We will also pursue financial reforms that will help striving Americans get the credit they need to realize their dreams. Republicans have always been the party of American industry and the American worker. We must embrace that heritage, rebuilding this country with American goods and American labor. And we've started, believe me, over the last couple of months.
I don't know, I'd like to say I did about as much as anybody or more in terms of getting industry to start coming back to our country before I took office. But we have a lot of great news with Ford and General Motors and Fiat-Chrysler and so many others. We have a lot of great news -- Lockheed is adding a lot of people, a lot of additional people; Boeing. We have a lot of positive things happening, and it's really going to start bursting out. You're going to be seeing it very soon.
We want to get our people off of welfare and back to work. So important.
It's out of control. It's out of control. And we believe that the world's best country ought to have the world's best infrastructure. It's what our people deserve. And it's what we will ensure they get. Our infrastructure is in serious trouble. We will build new roads and highways and tunnels and airports and railways across the nation. We will fix our existing product before we build anything brand new, however. We have to fix what we have. It's a mess.
So we're going to fix it first. The thing I do best in life is build. We will fix it first because we have a lot of things that are in bad shape.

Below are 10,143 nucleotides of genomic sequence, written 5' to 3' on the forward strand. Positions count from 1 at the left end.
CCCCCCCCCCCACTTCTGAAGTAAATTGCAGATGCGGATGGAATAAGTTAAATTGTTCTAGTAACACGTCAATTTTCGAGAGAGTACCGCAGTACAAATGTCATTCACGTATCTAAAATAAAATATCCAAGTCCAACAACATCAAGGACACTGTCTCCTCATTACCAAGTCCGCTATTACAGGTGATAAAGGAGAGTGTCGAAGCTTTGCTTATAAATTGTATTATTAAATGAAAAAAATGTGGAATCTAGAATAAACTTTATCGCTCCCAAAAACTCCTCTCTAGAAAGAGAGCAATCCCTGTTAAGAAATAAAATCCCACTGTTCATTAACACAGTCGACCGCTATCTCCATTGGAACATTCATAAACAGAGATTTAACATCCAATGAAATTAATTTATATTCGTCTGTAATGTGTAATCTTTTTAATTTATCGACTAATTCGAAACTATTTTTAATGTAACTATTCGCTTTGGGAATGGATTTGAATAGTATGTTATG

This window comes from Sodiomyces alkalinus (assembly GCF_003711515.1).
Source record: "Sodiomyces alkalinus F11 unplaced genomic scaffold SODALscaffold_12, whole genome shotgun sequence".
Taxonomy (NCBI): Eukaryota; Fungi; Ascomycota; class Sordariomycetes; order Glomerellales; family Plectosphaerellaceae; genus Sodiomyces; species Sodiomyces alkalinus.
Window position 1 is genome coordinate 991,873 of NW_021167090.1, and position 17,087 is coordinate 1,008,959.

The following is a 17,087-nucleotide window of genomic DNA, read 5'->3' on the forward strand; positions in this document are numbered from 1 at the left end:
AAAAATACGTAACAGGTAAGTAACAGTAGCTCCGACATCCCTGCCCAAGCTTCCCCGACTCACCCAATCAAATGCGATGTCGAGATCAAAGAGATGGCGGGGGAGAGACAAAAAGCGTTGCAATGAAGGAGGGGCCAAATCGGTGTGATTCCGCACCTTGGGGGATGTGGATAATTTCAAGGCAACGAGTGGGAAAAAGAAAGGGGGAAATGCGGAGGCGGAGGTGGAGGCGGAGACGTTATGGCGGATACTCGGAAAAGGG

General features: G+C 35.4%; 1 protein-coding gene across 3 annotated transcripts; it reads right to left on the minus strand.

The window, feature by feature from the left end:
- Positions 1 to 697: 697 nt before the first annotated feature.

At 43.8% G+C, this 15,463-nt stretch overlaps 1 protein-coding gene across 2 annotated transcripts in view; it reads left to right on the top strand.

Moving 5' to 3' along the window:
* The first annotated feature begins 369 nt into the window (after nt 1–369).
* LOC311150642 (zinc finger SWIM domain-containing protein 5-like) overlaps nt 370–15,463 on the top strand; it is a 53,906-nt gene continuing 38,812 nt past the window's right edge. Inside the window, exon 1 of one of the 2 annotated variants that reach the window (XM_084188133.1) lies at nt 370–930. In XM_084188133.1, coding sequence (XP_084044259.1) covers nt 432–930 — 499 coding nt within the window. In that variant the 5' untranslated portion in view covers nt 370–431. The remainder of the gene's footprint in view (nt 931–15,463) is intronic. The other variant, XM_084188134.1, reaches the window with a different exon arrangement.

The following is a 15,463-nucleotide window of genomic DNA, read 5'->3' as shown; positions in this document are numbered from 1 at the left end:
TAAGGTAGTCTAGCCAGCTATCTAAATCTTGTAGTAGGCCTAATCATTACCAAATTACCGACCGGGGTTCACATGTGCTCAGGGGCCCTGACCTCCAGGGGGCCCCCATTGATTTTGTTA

And we will rebuild our military and take care of our great veterans.
And we're working hard with the veterans. We're going to do something very special with the veterans. It's time.
At the same time, we will unleash the full power of American energy, ending the job killing restrictions on shale, oil, natural gas and clean beautiful coal. And we're gonna put our coal miners back to work.
And we will protect our farmers, our ranchers, our hunters, our anglers and all who enjoy the outdoors. But to be a rich country, we must also be a safe country.
Right now, too many families don't feel secure, just look at the 30 largest cities. In the last year alone, the murder rate has increased by an estimated 14 percent. Here in Philadelphia, the murder rate has been steady -- I mean just terribly increasing. And then you look at Chicago, what's going on in Chicago? I said the other day, what the hell is going on?
TRUMP: A lot of truth to it.
That is why we will continue to stand with the incredible men and women of law enforcement.
Yesterday, I had the honor of swearing in General John Kelly as our secretary of Homeland Security, he's gonna be amazing.
Tomorrow, I will swear in General James Mattis as our new secretary of Defense.
These men have devoted their lives to defending America, and now, I look forward to working with them, along with our great new head of the CIA -- you know we have -- we have so many different people that we are putting in office, I think it's the group of all-stars like really, nobody has seen before, right? Where is -- where is Pompeo? Where the hell is he? Did he ever come here?
TRUMP: He's working?
He is -- he is so -- he's gonna be another one of the big stars. I have to mention him every single time. He's gonna be great --- one of you.